Budget Update

Good morning,

As the budget process continues in Carson City, I felt an update to each of you was in order so you know what is happening.

Last Friday, the Nevada Senate and Assembly held their respective hearings on the higher education budget for the next biennium.  You may have read or heard about this in the media.  At the hearings, Chancellor Klaich presented the Regents’ budget and a four-point plan, further developed yesterday, for a system solution.

The four-point plan is a sharing of pain among students, employees and the state, and it presumes a salary rollback for all employees as recommended by the Governor.  In addition, the four points are:  1) balance the state allocation to NSHE equally for each year of the biennium, a process also known as “smoothing,” so that CSN receives the same budget reduction each year. 2) fee and tuition increases of 13% in each year of the next biennium with 15% netted for student financial aid, 3) institutional operating reductions similar to the same level as the contributions we are asking students to make and 4) additional state general fund support. The four parts of this plan are linked together for a comprehensive funding model of higher education that includes state, student, and institutional participation.

The legislative hearings included testimony from business leaders about the need for more revenue to support colleges and universities in the state, as well as further descriptions of impacts on students.  Both the Senate and Assembly received the information and will act next month on all budget decisions.

As you may know, proposed institutional plans for budget cuts have been presented to the Board of Regents and to legislative committees.  Importantly, these plans, specifically in CSN’s case, cover the budget reduction recommended by the governor.  Let me repeat that:  CSN’s proposed plan covers the budget cut recommended by the governor (i.e., without “smoothing”).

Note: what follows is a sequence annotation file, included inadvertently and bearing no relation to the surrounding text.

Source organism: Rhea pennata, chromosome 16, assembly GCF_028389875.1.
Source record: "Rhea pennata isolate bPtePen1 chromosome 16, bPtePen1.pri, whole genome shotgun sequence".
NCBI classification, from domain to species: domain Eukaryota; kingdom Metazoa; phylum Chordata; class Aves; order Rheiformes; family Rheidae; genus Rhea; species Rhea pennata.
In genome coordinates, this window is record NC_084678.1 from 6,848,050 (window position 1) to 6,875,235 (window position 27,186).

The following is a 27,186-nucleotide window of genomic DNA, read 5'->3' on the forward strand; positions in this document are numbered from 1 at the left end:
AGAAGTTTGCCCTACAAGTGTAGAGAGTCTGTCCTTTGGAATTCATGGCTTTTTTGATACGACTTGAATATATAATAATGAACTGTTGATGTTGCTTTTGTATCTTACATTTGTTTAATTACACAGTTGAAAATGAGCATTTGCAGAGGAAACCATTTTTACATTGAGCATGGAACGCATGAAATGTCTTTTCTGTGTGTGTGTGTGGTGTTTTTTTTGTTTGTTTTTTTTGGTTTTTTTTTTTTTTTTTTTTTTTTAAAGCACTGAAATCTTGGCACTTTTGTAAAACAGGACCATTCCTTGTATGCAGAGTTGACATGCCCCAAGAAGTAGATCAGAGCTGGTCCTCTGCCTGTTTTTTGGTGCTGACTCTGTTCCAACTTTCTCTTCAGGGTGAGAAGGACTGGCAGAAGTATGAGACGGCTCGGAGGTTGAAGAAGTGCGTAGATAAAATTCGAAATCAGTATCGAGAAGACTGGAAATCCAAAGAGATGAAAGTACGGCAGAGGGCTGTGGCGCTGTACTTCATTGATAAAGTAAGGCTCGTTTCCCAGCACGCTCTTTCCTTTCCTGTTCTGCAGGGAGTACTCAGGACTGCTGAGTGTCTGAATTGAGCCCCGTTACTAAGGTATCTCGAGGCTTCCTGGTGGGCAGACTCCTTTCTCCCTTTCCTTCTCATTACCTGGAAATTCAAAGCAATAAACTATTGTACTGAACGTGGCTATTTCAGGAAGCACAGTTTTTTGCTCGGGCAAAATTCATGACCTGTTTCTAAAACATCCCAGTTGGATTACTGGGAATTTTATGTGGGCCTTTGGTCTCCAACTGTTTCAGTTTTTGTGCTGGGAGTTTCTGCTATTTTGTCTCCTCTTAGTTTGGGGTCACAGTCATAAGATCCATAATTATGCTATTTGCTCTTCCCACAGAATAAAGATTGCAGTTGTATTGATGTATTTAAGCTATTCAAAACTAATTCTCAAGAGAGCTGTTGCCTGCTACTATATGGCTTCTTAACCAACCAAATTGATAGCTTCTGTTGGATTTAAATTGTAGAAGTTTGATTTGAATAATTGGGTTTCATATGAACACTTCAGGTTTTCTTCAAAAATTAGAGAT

CSN’s plan proposes a 13% increase in enrollment fees with a set aside of 15% of the new revenue for financial assistance for students in each of the two years of the next biennium.  We have also proposed institutional operating reductions.  What we are now including in our planning is “smoothing,” the balancing of cuts between the two fiscal years as recommended by the four-point plan.  This will require more reductions in the first year of the biennium and fewer cuts in the second.  We believe that “smoothing” is to our advantage even though additional cuts will be needed the first year.   We will be required to make more difficult decisions to accommodate this change, but it should be worth it for future biennia.

In general, what this means is that there will not be large scale layoffs if this plan holds.   It does mean that our access mission will diminish and operating budgets will be reduced.  As part of this change, I am suspending indefinitely the search for a vice president for administrative operations and examining other non-instructional open positions. We will also be implementing several administrative consolidations to preserve our instructional core.

Apart from our budget situation, our mission proceeds:  the delivery of excellent instruction and of a high-quality collegiate experience for students.  We will move forward relying you, our dedicated faculty and staff, as we close of this academic year.  CSN will continue its commitment to quality training and education next year, and I am optimistic that our premiere level of service to our community will remain a hallmark of CSN.   It is a privilege for me to be part of the CSN tradition of excellence.

My very best regards to all of you.  Thank you for all you’re doing for CSN and our students.

Mike

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